Boating books review: Young and free

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It’s hard to not be envious of a 20-something couple parking their careers to cruise and live aboard for a year.

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In The Box Wine Sailors (Academy Chicago, $16.95) Amy McCullough tells the story of how she and her partner escaped “real life” and set off from Portland, Oregon, aboard a 27-foot sailboat without heat or refrigeration and stowing little more than prepackaged food and, of course, boxed wine. They head south to the Sea of Cortez, cataloging stories of seasickness, a Coast Guard boarding, a lost tiller and days without a hot shower. McCullough acknowledges that the adventure came with risks, but the experience and goodwill of those they met made it a journey well worth taking.

Artistry each month

One of the benefits of being passionate about boats is the professional photographers who share that passion and have the artistic eye to capture special moments. Benjamin Mendlowitz has been documenting the magnificence of some of the prettiest settings and boats in New England for decades. His photos again grace the 2016 Calendar of Wooden Boats (Noah Publications, $16.99), which offers a stunning image for each month. Mendlowitz captures all kinds of vessels, from sailing dinghies to schooners and even a power cruiser, in settings that make the observer long to be there. This is a good calendar to help boat lovers navigate the coming year.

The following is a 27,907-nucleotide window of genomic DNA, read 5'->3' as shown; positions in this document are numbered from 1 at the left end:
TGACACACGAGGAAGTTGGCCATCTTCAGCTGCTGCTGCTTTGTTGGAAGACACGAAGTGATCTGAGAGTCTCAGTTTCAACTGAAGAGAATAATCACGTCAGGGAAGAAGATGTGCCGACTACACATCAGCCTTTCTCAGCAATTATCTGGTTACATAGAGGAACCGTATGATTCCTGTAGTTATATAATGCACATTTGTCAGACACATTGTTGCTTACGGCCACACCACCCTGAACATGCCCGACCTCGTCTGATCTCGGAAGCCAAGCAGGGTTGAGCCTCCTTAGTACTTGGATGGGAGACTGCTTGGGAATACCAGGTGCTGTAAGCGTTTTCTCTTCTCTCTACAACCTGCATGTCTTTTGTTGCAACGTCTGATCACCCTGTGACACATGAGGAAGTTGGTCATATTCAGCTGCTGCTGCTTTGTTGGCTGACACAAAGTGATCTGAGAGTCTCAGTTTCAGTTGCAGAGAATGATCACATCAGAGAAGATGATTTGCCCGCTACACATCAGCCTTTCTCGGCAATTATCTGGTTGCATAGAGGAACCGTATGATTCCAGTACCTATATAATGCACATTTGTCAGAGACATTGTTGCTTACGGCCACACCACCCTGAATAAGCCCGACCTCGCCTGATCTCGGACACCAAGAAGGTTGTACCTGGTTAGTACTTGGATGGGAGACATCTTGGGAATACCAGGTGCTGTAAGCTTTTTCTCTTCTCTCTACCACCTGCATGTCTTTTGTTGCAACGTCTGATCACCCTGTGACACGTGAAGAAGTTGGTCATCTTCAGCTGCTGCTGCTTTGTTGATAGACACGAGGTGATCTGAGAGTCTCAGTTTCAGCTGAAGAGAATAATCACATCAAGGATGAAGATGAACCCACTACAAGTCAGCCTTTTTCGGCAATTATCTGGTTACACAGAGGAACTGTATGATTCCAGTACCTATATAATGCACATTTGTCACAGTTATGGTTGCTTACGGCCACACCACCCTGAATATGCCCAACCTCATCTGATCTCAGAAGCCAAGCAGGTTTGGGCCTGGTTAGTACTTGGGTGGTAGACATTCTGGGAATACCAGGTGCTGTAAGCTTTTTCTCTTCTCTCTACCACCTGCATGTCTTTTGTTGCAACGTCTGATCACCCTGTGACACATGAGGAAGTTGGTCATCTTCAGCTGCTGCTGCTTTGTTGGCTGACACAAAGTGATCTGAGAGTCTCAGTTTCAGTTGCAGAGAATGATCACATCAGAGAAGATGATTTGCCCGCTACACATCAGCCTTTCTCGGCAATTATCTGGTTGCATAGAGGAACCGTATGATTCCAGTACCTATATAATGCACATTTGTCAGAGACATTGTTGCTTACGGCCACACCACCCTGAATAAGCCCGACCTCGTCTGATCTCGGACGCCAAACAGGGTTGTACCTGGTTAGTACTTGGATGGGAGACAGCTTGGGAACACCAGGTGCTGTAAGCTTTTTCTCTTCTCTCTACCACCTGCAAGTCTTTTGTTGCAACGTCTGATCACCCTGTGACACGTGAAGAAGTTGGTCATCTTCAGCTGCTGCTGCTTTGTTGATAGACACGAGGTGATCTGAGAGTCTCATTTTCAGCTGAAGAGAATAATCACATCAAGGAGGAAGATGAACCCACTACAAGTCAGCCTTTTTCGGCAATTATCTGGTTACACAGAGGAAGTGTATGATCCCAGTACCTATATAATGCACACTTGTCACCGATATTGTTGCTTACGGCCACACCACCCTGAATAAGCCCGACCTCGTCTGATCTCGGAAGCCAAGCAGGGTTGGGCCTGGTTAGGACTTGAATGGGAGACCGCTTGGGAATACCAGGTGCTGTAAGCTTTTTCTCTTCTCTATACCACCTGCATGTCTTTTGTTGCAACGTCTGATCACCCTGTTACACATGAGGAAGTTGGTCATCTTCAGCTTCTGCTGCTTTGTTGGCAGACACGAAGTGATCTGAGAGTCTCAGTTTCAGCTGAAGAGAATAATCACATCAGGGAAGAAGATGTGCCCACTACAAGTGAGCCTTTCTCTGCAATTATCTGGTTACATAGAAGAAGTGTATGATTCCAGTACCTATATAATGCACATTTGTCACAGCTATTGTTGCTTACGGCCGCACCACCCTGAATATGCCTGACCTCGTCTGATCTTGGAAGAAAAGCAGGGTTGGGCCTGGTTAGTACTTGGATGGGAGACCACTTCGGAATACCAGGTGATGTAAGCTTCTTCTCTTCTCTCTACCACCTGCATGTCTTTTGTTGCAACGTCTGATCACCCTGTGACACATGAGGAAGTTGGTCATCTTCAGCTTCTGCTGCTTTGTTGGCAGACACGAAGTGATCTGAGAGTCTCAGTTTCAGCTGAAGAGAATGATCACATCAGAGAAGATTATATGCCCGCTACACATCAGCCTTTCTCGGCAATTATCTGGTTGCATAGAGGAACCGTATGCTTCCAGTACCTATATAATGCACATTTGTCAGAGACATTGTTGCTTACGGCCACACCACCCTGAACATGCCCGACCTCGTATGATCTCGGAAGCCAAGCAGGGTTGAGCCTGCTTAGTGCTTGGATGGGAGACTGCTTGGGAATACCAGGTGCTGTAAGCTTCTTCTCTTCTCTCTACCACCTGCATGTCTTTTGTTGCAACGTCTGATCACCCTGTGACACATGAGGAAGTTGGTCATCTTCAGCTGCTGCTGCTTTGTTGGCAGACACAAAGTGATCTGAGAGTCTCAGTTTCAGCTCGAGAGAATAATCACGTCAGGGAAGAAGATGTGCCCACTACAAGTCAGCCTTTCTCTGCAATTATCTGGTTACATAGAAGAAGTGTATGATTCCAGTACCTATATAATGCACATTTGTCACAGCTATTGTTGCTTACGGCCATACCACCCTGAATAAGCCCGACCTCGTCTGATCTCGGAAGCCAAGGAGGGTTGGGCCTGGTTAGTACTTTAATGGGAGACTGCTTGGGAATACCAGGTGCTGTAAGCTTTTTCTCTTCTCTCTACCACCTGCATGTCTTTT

A life’s journey

James Benedict graduated from the Maine Maritime Academy with an officer’s commission and worked in the Merchant Marine as an engineer before trading a life at sea for life as a monk in a Benedictine monastery. Choices Through the Sea of Life (barnesandnoble.com, $18.47, paperback, $29.99, hardcover) chronicles Benedict’s life voyage, from childhood in New England through adolescence and young adulthood to the grandfather he is today. He ponders how the years he spent with his fellow seamen led him to the quiet of the monastery and how his faith has been integral to the choices he has made. “The transition years of Merchant Marine and Naval Reserve duty helped focus my ideologies and lead me to these very steps,” Benedict writes.

This article originally appeared in the December 2015 issue.